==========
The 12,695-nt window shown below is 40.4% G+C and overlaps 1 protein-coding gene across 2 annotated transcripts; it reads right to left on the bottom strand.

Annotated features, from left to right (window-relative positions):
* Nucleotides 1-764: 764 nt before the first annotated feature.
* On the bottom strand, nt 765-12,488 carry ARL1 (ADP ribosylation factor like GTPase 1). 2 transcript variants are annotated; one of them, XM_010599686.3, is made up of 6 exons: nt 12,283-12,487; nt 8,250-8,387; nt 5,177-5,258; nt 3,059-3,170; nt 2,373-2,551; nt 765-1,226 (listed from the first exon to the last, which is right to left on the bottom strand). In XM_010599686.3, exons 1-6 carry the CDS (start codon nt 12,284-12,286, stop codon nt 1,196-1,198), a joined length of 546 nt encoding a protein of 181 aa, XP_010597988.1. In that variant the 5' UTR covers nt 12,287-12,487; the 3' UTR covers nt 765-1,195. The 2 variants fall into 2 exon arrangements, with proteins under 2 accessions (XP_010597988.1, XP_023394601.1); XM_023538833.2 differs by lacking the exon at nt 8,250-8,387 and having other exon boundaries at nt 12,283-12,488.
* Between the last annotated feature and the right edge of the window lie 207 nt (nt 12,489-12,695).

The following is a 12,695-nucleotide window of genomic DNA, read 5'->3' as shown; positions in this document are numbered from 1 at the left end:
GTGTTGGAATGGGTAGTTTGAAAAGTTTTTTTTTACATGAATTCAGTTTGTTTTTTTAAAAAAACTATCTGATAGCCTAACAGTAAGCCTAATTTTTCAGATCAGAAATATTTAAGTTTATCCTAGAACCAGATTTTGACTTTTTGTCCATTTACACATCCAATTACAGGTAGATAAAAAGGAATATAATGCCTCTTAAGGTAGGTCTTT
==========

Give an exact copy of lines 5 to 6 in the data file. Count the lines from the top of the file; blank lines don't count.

* Between the last annotated feature and the right edge of the window lie 207 nt (nt 12,489-12,695).

The following is a 12,695-nucleotide window of genomic DNA, read 5'->3' as shown; positions in this document are numbered from 1 at the left end: